When you hear “dust bowl,” iconic images likely pop into your head: black clouds over the prairie, dead cattle scattered across the range and tractors buried in the field.
Those images are easy to remember, but the circumstances are easily forgotten. Ken Burns’ new documentary, ‘The Dust Bowl,’ which is set to air Nov. 18 on PBS, examines the worst man–made ecological disaster in American history, documenting its causes, impact and lessons, as well as the personal stories of survival and human endurance.
The documentary chronicles the frenzied wheat boom of the “Great Plow-Up,” followed by a decade-long drought during the 1930s, which nearly swept away the breadbasket of the nation. Vivid interviews, dramatic photographs and seldom-seen movie footage, bring to life stories of incredible human suffering and equally incredible human perseverance.
Humans rely on soil to sustain life through the production of food, fuel and fiber. Yet soils are a natural resource still often misunderstood. Soil quality, often called soil health, is the capacity to sustain plant and animal productivity, maintain or enhance water quality, and support human health and habitation.
Locally, the mismanagement of soil was felt long after the 1930s. Many farmers expressed concerns over the extreme soil erosion occurring in the county. Sylvester Rademacher of Melrose Township stated “there is a place north of us where they could drop any average size house in a gully.” J.M. Kunkel of St. Augusta Township stated “He actually lost some land…if that had been seeded down it never would have done this.”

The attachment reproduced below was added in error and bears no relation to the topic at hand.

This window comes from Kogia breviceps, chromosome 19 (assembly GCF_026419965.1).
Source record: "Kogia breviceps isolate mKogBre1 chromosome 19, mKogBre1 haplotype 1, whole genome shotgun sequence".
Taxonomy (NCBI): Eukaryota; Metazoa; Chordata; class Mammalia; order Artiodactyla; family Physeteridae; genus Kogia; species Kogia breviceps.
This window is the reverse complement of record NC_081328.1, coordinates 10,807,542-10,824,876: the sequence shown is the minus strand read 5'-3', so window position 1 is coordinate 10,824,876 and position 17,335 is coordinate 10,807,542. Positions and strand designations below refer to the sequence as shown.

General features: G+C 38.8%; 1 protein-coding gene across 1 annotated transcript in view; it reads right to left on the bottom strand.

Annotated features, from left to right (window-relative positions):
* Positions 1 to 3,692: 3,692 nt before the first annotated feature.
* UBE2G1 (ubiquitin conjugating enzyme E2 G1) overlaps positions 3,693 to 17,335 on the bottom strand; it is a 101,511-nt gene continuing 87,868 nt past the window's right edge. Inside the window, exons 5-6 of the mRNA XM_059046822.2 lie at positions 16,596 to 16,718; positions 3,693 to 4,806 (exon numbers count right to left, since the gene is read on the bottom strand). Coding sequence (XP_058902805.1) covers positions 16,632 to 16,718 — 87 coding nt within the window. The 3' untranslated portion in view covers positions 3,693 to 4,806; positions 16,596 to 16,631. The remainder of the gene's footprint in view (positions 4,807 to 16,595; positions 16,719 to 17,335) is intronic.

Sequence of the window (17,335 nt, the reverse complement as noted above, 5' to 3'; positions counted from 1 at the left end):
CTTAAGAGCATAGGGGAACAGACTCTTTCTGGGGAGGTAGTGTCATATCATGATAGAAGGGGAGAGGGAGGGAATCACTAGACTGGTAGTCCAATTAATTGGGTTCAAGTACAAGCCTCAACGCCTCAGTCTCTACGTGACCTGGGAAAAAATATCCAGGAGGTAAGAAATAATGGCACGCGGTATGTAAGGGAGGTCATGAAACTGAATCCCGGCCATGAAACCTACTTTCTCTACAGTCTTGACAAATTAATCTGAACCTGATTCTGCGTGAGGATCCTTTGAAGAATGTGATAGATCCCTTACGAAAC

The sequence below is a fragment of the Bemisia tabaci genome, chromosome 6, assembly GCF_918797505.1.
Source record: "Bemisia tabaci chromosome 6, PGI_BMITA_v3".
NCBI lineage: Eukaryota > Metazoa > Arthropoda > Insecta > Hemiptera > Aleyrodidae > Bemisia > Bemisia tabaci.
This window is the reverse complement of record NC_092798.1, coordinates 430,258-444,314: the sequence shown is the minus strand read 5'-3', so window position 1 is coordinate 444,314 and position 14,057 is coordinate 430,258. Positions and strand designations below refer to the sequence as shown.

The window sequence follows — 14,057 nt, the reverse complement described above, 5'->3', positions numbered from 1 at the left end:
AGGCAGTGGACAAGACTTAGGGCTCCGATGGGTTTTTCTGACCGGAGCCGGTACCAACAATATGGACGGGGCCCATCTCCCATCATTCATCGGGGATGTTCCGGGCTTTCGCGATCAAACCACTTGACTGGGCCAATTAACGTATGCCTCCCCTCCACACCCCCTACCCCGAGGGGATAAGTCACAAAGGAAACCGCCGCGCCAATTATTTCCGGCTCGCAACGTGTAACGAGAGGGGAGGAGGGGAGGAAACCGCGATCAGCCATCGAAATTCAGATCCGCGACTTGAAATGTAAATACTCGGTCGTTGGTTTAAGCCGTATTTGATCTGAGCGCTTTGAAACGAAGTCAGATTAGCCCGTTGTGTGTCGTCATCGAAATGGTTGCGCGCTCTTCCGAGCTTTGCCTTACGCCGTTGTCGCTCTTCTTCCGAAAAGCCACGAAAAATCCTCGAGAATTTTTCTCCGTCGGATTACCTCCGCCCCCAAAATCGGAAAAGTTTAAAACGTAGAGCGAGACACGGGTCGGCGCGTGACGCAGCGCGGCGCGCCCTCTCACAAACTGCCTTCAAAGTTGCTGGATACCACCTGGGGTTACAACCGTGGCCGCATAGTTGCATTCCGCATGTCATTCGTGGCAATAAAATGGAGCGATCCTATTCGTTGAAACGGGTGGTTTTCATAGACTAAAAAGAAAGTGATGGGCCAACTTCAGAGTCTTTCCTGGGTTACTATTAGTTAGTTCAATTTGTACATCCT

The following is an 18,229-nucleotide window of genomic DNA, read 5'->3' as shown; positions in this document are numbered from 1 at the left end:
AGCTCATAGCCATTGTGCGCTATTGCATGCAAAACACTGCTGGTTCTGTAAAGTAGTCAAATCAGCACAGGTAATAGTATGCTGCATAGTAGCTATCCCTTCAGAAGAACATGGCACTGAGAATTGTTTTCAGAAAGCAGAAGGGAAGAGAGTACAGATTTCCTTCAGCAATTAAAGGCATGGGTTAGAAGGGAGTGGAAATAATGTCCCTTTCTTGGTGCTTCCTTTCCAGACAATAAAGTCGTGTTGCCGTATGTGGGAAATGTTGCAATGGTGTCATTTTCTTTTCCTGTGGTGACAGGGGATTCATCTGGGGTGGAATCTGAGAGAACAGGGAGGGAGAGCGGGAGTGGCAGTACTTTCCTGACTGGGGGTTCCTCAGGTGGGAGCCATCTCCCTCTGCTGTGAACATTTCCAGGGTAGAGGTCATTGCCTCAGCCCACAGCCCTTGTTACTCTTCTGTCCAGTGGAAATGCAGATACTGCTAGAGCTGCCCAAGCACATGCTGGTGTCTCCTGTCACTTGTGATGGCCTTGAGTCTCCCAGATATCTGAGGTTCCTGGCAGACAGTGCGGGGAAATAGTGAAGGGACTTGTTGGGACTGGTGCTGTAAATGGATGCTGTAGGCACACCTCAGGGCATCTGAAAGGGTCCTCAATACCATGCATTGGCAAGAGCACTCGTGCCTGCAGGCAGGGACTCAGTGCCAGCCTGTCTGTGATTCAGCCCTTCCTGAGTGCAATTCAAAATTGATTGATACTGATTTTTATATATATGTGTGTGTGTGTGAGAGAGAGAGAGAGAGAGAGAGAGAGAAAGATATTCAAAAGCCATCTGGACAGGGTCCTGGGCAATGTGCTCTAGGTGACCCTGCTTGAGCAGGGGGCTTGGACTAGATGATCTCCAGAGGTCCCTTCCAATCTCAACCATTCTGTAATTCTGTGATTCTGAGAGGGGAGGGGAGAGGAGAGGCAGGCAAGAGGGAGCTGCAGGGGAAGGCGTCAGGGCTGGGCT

The 1930s dust bowl sparked the Soil Conservation Act of 1935 that allowed local landowners to form soil conservation districts. “The lessons learned from the dust bowl are as relevant today as they were in the 1930s,” said Dennis Fuchs, Stearns County Soil and Water Conservation District administrator. “We can build a stronger future for Stearns County by better understanding our relationship to the soil resource that sustains us.”
Learn more about conservation projects that work to protect soil health by contacting the Stearns County SWCD at (320) 251-7800, ext. 3 or by visiting the SWCD website at www.stearnscountyswcd.net.
For more information about the documentary, visit www.pbs.org/kenburns/dustbowl.